Saturday, June 30, 2007

The Ambassadors (Henry James)

This book is slow to get going, I will admit. This is probably the fourth time I've started it, and I am a Henry James fan. I guess my main issue with this book is the premise. There's all this Jamesean drama over this kid who moves to Paris, because his mother wants him to move back home. Seriously, that's the premise. Mom wants him home. She sends Lambert Strether (her boyfriend, as it were) to get him back. And then Strether has lots of experiences, and Paris changes him.

Every emotional nuance of every person involved is explored. And while that can be wonderful in, say, Wings of the Dove, with its perverse love triangle and its wonderful complexity, with a book like this, it seems to serve a slightly more banal purpose. All the same, the ending really did affect me because I did care about Strether and his journey. But it made me want to see the movie version of it (if there is one). On the other hand, The Portrait of a Lady made me want to stay far, far away from the movie of it, because the book couldn't be improved.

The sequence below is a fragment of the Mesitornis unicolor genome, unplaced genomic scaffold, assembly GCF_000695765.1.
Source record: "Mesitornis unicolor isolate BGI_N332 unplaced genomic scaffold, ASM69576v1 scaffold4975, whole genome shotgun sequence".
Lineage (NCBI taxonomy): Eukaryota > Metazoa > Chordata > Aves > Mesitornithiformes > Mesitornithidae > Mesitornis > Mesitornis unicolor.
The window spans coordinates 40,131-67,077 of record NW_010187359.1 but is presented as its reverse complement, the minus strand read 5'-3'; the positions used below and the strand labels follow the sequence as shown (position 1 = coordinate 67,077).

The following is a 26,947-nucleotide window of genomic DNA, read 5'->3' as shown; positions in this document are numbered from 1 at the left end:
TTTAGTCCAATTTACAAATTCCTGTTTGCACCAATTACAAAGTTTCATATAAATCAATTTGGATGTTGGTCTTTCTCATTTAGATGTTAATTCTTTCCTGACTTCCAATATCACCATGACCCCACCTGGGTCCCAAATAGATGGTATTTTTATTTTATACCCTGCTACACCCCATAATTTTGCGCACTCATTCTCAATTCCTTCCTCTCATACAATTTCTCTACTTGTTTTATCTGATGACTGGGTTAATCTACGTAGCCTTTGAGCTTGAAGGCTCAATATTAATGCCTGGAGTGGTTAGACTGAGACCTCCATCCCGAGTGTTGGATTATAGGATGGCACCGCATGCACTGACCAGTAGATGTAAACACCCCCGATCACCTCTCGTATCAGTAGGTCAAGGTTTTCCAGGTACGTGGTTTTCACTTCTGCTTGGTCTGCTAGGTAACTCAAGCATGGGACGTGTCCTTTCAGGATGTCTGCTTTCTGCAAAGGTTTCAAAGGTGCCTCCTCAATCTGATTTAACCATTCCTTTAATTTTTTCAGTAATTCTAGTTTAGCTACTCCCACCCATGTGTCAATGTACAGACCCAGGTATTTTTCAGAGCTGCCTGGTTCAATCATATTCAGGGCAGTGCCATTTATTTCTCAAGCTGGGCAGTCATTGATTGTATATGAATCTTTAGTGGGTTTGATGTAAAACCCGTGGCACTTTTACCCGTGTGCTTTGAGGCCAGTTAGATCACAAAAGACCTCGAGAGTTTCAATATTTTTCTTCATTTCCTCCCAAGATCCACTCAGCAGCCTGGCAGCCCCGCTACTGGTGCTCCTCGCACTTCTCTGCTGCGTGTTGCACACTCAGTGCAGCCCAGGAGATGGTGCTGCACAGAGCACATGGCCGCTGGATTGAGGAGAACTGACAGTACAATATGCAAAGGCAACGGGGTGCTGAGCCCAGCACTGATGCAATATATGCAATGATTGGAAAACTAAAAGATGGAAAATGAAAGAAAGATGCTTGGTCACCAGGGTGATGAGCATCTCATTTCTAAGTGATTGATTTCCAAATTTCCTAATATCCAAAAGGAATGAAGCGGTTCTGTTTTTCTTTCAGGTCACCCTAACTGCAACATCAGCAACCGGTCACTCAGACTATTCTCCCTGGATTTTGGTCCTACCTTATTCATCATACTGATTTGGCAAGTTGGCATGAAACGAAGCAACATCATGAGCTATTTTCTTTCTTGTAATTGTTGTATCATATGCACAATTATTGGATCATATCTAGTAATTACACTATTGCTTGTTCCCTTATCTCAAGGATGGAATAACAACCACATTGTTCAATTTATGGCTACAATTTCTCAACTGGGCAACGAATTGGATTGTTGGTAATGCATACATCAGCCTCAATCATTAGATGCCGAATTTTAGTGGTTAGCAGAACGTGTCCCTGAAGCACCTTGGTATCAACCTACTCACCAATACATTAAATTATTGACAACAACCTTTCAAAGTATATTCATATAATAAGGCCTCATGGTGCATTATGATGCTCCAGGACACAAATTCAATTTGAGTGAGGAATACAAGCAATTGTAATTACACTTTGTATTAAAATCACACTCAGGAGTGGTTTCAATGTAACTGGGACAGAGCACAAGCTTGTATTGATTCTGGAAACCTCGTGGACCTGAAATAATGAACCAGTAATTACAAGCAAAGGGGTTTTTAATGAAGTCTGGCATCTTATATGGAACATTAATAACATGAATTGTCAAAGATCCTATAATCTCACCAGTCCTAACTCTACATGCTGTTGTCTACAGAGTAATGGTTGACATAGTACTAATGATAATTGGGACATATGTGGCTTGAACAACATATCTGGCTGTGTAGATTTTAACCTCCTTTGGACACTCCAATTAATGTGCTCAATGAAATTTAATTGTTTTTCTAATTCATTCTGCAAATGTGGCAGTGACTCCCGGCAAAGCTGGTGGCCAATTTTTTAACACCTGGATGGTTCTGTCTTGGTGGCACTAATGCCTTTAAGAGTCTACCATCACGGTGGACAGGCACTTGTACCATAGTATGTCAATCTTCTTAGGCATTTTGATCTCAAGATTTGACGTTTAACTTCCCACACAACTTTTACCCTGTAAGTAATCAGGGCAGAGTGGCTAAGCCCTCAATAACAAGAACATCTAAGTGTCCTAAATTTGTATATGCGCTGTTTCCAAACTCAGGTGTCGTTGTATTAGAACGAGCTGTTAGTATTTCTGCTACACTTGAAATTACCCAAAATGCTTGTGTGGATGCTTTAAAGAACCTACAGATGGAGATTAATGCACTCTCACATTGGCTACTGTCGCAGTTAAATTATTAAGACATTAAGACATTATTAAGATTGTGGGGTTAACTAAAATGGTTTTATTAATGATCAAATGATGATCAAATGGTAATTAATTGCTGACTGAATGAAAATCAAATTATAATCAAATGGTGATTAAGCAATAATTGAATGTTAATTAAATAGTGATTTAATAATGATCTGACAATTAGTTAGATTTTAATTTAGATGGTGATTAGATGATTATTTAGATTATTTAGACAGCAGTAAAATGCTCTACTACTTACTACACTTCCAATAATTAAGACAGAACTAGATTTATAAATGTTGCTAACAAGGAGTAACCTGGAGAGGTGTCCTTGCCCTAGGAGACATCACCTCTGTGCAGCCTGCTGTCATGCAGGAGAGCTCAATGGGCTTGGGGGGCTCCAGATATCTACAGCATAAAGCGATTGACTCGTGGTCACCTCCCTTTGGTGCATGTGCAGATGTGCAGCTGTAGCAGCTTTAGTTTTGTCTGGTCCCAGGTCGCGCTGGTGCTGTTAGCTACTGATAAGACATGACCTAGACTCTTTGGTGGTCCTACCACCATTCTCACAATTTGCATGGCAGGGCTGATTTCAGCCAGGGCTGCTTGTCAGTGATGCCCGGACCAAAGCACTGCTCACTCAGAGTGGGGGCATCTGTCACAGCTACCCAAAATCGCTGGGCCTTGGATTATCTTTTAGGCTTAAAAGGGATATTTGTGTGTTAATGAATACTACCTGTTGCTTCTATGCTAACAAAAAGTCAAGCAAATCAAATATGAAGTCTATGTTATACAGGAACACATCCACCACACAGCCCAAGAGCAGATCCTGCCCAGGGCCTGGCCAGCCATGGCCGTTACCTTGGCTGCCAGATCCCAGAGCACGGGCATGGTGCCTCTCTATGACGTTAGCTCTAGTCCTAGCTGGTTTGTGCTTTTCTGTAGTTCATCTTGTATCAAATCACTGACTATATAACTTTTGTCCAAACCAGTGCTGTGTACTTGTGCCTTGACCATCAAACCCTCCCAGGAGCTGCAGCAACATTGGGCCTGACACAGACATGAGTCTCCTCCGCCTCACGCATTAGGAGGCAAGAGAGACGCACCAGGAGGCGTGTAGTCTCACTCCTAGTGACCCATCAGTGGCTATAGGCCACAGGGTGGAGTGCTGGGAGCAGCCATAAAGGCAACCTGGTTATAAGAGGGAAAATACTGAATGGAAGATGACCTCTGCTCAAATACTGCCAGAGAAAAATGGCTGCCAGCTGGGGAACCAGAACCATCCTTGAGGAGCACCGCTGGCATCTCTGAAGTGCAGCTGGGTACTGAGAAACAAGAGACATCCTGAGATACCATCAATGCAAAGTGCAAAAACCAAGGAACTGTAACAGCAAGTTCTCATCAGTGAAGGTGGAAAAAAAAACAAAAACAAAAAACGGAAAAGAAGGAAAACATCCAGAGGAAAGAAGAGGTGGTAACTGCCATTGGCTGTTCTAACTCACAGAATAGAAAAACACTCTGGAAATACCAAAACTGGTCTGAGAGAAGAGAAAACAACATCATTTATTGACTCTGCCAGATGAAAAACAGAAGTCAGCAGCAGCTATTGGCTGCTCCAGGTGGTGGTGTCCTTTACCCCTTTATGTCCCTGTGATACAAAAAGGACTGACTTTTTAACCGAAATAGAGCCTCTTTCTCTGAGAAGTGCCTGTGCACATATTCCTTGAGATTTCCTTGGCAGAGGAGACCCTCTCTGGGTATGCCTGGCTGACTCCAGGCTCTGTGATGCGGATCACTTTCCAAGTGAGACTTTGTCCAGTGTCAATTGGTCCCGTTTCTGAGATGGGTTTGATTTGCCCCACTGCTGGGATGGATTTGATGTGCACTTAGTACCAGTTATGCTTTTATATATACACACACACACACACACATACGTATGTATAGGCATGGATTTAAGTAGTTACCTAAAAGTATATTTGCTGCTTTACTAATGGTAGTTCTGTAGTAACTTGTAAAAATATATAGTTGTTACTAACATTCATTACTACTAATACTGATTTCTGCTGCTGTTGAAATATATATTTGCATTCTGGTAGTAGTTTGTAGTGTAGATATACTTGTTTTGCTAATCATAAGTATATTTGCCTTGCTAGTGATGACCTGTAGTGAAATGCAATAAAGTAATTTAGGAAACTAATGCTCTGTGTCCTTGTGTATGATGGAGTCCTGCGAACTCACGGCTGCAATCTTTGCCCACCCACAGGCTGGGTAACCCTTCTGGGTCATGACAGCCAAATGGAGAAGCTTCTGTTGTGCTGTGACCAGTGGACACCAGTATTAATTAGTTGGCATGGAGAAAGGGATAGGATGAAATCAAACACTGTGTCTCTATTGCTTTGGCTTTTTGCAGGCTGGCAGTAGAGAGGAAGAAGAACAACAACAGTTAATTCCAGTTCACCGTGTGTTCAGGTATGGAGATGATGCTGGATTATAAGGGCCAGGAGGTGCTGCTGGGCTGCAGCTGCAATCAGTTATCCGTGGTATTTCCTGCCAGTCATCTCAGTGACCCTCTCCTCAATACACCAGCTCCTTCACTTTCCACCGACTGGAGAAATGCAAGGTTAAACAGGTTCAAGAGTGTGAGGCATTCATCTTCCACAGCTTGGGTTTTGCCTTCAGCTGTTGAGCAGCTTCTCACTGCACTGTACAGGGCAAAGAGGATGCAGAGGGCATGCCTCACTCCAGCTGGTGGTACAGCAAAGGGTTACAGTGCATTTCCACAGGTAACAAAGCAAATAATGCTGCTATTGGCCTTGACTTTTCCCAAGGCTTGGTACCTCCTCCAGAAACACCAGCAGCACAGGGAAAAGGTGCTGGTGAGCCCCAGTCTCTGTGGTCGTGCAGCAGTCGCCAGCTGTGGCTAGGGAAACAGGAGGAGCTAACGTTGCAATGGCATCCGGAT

I did, in the end, like The Ambassadors. I liked Strether and even sympathized with him. And I still love James and his crazy ass sentences. But every so often I'd step back and think, "So the guy stays in Paris. Who gives a rat's ass?" That's probably not a great sign.

"Live all you can; it's a mistake not to. It doesn't so much matter what you do in particular, so long as you have your life. If you haven't had that what have you had?...The right time is any time that one is still so lucky as to have. You've plenty; that's the great thing; you're, as I say, damn you, so happily and hatefully young." Page 130

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